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Challenges lie ahead for local farmers still dealing with the aftermath of recent storm

Farmers in the eastern Coachella Valley continue to assess the damage to their farms after a storm last Friday brought heavy rain and flooding to the area.

Adrian Zendejas is President of Desert Mist Farms, which is headquartered in Coachella. The company has over a thousand acres in Oasis, the majority of which sustained flood damage and erosion.

Rivera Ranch, off Ave. 82 and Johnson St. in Thermal, is one example out of a number of fields that Zendejas and other growers are still assessing before the full extent of the damage, and the cost to repair it, will be known.

"Some of these crops are probably going to be delayed. The cost of producing the crop is going to definitely increase. We already had most of our cost in the ground. Now we're going to redo it, so it's going to double our cost on some of these crops to get it to market," said Zendejas.

The effects of erosion won't just impact crops in the foreseeable future, but likely for years to come.

"You can't grow soil. Top soil is what we've been farming, what we've been managing. If that washed away, what are you going to use to replace it? You're going to have inferior soil thats left behind," explained Zendejas.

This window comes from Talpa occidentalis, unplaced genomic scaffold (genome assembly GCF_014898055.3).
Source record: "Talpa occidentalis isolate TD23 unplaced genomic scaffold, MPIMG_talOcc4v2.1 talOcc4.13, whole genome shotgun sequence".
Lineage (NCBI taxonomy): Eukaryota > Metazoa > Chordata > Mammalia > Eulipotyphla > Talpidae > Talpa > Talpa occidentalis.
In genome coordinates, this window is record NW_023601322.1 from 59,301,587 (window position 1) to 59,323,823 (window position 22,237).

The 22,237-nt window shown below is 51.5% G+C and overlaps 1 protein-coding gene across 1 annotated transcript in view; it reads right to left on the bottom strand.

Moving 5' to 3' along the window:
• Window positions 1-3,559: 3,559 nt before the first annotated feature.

Desert Mist Farms produces red and green bell peppers, green beans, and white corn in the fall. Then in the winter the farm produces artichokes, broccoli, cauliflower, celery, spinach, Iceberg Lettuce, Romain Hearts, and mixed lettuce. In the spring, production shifts to watermelon, chilis, and more bell peppers.

Zendejas said the recent storm damage will impact the farm's production timeline, which could then impact crop distribution locally in the Coachella Valley, as well as across the country.

Unlike residents who have flood insurance to utilize to help offset some of the repair costs following flood damage, farmers pay for repairs out of pocket, according to Zendejas.

"There isn't, that I'm aware of, any federal money out here. There possibly could be down the road, but for now this is pretty much up to us to cover the cost of all our damage," explained Zendejas.

Watch News Channel 3 at 5:00 p.m. tonight for more on the story.

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Jennifer Franco

Jennifer Franco is the weekend anchor/weekday reporter for KESQ News Channel 3


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